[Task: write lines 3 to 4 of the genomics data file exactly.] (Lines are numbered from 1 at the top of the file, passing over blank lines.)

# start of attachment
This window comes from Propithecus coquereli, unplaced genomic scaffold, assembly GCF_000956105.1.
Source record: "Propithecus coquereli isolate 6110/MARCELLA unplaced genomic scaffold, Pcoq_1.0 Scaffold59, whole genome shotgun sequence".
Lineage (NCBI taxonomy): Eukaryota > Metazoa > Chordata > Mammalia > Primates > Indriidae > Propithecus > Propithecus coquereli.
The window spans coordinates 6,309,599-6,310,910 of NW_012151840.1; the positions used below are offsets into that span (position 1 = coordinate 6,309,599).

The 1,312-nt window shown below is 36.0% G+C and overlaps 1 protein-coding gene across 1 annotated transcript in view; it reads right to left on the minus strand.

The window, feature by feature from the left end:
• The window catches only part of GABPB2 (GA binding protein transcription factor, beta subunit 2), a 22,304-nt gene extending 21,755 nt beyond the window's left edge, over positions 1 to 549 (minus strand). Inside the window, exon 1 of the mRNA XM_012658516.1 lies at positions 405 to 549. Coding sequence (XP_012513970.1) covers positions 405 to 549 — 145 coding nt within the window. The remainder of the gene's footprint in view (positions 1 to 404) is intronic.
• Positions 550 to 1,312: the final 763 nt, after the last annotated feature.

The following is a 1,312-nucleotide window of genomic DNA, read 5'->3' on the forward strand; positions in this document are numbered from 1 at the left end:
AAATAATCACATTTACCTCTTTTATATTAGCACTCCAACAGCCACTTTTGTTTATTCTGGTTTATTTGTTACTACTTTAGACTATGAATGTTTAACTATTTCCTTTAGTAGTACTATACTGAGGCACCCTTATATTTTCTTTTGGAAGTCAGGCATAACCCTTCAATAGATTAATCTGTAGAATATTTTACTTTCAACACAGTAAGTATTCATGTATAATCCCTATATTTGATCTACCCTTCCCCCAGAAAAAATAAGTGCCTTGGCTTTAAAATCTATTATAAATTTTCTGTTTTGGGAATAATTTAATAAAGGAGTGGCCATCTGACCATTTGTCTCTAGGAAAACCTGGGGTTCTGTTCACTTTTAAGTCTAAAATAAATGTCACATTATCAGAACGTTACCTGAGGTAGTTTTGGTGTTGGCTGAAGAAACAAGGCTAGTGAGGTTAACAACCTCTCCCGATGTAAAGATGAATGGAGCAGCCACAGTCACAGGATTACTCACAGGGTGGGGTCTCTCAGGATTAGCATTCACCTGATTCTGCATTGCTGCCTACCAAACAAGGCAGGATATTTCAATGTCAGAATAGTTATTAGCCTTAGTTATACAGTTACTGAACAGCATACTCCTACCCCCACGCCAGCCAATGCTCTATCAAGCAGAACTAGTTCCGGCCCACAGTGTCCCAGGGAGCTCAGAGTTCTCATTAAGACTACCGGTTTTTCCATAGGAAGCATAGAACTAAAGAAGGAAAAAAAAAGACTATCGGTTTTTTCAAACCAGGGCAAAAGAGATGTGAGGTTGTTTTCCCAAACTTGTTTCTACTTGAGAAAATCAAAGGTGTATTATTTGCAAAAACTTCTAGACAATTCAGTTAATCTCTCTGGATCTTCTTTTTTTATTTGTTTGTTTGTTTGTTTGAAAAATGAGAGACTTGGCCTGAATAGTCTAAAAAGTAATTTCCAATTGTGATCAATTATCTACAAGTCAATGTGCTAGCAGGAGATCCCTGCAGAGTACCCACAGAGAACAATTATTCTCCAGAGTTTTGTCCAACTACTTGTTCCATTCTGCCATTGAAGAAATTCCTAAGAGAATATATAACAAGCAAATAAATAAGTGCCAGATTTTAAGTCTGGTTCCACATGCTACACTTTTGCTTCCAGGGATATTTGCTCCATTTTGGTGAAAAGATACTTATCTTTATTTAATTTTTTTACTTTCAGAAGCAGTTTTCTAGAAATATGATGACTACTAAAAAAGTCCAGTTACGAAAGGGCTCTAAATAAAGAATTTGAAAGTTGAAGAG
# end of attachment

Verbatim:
Lineage (NCBI taxonomy): Eukaryota > Metazoa > Chordata > Mammalia > Primates > Indriidae > Propithecus > Propithecus coquereli.
The window spans coordinates 6,309,599-6,310,910 of NW_012151840.1; the positions used below are offsets into that span (position 1 = coordinate 6,309,599).